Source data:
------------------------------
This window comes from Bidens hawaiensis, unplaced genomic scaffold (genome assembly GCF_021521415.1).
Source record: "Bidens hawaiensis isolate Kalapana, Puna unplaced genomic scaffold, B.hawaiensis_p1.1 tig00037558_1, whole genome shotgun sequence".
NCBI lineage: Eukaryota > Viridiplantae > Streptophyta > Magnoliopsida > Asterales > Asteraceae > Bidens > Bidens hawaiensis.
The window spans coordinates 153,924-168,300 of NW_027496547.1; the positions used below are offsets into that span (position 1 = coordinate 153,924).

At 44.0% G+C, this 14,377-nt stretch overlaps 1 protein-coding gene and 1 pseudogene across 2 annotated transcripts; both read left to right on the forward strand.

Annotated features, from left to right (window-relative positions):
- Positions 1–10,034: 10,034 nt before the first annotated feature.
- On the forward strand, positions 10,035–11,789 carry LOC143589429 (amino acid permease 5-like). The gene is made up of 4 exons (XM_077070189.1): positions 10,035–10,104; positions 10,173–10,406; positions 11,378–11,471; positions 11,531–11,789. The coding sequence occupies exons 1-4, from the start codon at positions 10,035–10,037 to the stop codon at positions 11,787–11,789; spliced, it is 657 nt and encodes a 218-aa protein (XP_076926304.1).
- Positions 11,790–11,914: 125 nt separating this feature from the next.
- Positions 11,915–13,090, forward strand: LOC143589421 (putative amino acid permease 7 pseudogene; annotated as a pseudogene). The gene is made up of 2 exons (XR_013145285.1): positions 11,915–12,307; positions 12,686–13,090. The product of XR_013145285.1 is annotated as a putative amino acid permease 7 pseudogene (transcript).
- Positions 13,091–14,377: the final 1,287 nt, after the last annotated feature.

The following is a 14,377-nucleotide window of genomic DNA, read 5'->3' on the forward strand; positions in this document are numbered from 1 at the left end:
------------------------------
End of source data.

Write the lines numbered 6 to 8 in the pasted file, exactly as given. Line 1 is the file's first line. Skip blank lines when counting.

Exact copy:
Annotated features, from left to right (window-relative positions):
- Positions 1–10,034: 10,034 nt before the first annotated feature.
- On the forward strand, positions 10,035–11,789 carry LOC143589429 (amino acid permease 5-like). The gene is made up of 4 exons (XM_077070189.1): positions 10,035–10,104; positions 10,173–10,406; positions 11,378–11,471; positions 11,531–11,789. The coding sequence occupies exons 1-4, from the start codon at positions 10,035–10,037 to the stop codon at positions 11,787–11,789; spliced, it is 657 nt and encodes a 218-aa protein (XP_076926304.1).